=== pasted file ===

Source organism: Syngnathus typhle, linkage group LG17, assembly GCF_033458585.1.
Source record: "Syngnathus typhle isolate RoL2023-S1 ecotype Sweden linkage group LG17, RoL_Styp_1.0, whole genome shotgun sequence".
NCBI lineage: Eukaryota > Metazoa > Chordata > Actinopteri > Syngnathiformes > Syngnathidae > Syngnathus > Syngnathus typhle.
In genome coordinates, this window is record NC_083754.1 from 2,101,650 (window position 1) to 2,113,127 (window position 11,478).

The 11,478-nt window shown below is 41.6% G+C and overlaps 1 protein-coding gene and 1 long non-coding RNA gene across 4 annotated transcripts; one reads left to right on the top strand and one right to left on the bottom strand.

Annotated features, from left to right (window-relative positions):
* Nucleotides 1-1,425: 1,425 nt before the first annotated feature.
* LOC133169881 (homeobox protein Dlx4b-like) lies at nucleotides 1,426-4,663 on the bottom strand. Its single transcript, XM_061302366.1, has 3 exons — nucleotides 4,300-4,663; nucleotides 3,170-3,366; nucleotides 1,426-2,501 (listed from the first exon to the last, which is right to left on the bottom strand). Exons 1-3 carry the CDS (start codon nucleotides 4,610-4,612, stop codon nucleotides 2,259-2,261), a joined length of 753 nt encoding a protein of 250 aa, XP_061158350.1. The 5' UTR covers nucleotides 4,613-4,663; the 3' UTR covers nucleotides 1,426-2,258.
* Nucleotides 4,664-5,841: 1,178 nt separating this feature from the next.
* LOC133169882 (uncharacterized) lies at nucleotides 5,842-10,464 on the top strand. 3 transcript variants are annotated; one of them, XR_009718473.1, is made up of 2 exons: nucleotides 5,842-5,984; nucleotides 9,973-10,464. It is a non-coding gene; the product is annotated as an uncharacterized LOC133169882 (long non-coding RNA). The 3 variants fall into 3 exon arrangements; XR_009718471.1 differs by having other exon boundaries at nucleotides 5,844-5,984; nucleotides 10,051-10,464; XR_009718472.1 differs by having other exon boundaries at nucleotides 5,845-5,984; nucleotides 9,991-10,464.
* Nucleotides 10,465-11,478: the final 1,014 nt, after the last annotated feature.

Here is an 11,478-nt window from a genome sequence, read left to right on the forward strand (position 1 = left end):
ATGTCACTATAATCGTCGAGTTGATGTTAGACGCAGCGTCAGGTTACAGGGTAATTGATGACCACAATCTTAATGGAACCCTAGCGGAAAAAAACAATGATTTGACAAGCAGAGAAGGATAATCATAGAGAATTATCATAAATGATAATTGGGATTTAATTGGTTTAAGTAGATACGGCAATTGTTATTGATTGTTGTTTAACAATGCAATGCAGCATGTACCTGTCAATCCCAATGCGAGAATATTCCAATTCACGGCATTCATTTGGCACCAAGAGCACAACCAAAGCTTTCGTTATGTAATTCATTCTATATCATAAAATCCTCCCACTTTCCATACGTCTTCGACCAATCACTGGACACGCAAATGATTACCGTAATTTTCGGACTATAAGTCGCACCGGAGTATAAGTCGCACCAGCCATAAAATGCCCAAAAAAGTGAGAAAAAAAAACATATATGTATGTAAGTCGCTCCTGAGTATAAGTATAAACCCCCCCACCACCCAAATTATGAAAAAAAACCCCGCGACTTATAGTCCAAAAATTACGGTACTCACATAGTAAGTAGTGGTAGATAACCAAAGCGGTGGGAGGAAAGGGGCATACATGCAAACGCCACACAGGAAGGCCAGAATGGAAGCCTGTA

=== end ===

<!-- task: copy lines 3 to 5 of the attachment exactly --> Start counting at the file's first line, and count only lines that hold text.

NCBI lineage: Eukaryota > Metazoa > Chordata > Actinopteri > Syngnathiformes > Syngnathidae > Syngnathus > Syngnathus typhle.
In genome coordinates, this window is record NC_083754.1 from 2,101,650 (window position 1) to 2,113,127 (window position 11,478).

The 11,478-nt window shown below is 41.6% G+C and overlaps 1 protein-coding gene and 1 long non-coding RNA gene across 4 annotated transcripts; one reads left to right on the top strand and one right to left on the bottom strand.